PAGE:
We also learned of Nashville’s Zero Waste Master Plan to lead the region in achieving zero waste. The plan was then adopted by Metro Council in 2019 and includes the following goals:
  • Reach zero waste - defined as diverting 90% of Nashville's waste away from landfill
  • Increase recycling, food waste reduction and recovery, and composting throughout Davidson County
  • Adopt recycling and recovery programs targeted towards Nashville's growing construction and demolition waste stream
  • Strengthen public education programs to help Nashvillians refuse, reduce, reuse, recycle, and compost
Readers can learn more about the Zero Waste goals and resources by clicking here
We will upload this hot topic recording to our YouTube Channel. Subscibe to our channel for updates by clicking here.
Environment Committee
By Russanne Buchi-Fotre and Jack McFadden
Federally – we are grateful that the Biden Administration and the Environmental Protection Agency have imposed stronger Soot pollution standards raising the air pollution standards in this country(at least a little).

Tennessee - It’s that time:
Legislation is in session and now is the time to join with other environmentalists to meet with your state legislators to promote the passage of bills which preserve and protect our water, air and land.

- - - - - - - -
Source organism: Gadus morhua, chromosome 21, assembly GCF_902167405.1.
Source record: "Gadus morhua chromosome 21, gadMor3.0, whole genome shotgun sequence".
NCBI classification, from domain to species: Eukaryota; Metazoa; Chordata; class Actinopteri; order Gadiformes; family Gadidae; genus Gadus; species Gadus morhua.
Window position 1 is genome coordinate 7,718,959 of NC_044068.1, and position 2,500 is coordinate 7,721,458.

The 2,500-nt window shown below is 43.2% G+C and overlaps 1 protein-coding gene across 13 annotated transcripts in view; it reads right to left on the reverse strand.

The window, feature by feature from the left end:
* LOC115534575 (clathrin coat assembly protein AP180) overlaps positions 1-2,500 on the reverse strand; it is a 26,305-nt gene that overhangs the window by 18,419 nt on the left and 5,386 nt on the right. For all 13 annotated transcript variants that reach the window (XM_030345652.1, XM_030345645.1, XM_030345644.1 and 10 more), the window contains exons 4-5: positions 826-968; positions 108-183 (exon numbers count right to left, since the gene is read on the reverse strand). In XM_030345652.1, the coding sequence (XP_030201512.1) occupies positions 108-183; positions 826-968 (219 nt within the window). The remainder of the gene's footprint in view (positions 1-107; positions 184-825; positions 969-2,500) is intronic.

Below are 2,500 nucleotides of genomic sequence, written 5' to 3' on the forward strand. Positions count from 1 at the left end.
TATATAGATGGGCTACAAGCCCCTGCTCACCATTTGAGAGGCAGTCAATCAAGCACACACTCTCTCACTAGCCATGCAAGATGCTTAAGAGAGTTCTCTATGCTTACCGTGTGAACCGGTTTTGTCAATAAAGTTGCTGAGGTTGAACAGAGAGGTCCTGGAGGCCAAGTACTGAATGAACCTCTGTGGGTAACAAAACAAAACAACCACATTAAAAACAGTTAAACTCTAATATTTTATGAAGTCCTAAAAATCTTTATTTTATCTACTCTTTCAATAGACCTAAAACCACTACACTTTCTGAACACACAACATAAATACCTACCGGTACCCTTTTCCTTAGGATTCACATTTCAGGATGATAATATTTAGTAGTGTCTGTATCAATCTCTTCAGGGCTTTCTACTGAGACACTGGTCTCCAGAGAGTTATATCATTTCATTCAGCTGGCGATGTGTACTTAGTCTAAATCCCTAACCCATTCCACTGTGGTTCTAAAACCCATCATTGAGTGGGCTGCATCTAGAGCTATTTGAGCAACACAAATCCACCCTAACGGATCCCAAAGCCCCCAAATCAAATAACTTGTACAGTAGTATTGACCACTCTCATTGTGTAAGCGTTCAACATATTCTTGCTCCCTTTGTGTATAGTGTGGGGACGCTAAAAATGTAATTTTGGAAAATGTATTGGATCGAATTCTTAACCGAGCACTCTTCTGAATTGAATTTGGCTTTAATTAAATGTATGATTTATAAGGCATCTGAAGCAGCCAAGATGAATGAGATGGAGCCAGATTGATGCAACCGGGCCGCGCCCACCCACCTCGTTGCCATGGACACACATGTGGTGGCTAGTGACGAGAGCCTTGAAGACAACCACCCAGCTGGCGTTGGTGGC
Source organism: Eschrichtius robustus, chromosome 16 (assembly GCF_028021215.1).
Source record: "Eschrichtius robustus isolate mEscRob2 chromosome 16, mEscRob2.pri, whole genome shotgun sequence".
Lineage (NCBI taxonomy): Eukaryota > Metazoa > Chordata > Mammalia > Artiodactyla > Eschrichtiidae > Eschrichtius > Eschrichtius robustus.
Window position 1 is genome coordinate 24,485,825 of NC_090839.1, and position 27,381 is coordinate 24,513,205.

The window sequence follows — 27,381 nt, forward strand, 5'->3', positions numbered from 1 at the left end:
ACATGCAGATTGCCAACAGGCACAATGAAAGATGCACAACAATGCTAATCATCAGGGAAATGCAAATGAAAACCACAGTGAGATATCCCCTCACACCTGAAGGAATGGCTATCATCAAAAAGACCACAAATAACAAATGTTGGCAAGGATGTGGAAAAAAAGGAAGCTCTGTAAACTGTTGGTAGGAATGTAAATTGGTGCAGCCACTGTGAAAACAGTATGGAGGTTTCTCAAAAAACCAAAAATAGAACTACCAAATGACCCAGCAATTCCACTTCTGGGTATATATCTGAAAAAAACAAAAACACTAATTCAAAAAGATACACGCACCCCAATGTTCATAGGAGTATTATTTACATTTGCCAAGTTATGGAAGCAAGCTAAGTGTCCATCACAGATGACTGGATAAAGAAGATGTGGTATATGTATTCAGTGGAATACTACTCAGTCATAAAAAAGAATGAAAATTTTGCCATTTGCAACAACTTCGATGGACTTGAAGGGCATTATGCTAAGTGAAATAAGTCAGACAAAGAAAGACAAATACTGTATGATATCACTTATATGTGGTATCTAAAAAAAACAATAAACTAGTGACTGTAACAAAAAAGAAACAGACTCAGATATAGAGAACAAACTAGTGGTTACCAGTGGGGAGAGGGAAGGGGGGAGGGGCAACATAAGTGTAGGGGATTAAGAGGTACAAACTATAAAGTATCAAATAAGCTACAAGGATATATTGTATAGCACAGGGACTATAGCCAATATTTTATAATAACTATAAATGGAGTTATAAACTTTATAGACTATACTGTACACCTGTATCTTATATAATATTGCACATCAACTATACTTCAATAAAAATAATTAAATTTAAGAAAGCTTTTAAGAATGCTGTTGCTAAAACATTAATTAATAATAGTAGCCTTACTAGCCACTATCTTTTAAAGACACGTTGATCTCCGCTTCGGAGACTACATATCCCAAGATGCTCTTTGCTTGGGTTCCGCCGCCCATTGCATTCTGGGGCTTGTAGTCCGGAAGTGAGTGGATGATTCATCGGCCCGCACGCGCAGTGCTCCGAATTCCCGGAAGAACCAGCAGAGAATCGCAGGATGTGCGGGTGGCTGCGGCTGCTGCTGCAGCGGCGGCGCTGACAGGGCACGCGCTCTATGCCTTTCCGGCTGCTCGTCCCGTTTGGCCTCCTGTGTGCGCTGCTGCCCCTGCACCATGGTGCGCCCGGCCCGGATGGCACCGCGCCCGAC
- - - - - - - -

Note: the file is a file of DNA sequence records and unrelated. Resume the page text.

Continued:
Conservation Day on the Hill’ is scheduled for February 27-28th

For more information on how to get involved contact:
THE TIME IS NOW – we must get out and express our opinions to our representatives
Health Care/Public Health 
By Constance Caldwell and Clare Sullivan
The LWVNashville Public Health Committee has been advocating with our state legislators on the bills identified as priorities by the LWVTN Advocacy Committee.  These include bills that broaden criminalization of persons who may provide support to a pregnant minor (HB1895/SB1883), which we oppose, as well as bills we can support, such as TennCare funding of doula services (HB22225/SB1739) and coverage of remote fetal monitoring (HB2461/SB1674) and gun safety measures.
We have looked at the issue of immunization compliance in our state previously and it should continue to be of concern to all. Here in the United States, we have done a good job of eradicating infectious diseases through the introduction and use of vaccines. A 95 % vaccination rate is the standard threshold established for communities in order that they remain at low risk for highly infectious vaccine preventable disease outbreaks.  Most recently however (since 2021) we have seen a decline in vaccination rates, especially among our kindergarten age student residents. The COVID Pandemic showed us the initial decline and several counties and school districts have failed to meet the threshold.
The Influenza season has hit Tennessee hard this year and despite the fact that the condition now seems to be declining, at least four (4) children have reportedly died from the virus.
Health experts contribute to our decreased immunization rates as part of the issue. In addition, an increase in religious exemptions as well as distrust in our healthcare system have been contributing factors. There is a major indication for better educational efforts, vaccine accessibility and community outreach. We can not afford to go back in time with the resurgence of infectious diseases.
A new organization--Tennessee Families for Vaccines--has been formed to correct misinformation about vaccines and they have prepared county by county data on the changes in vaccination rates in our state. Visit their website, here.
By Patricia Brock and Harper-Grace Niedermeyer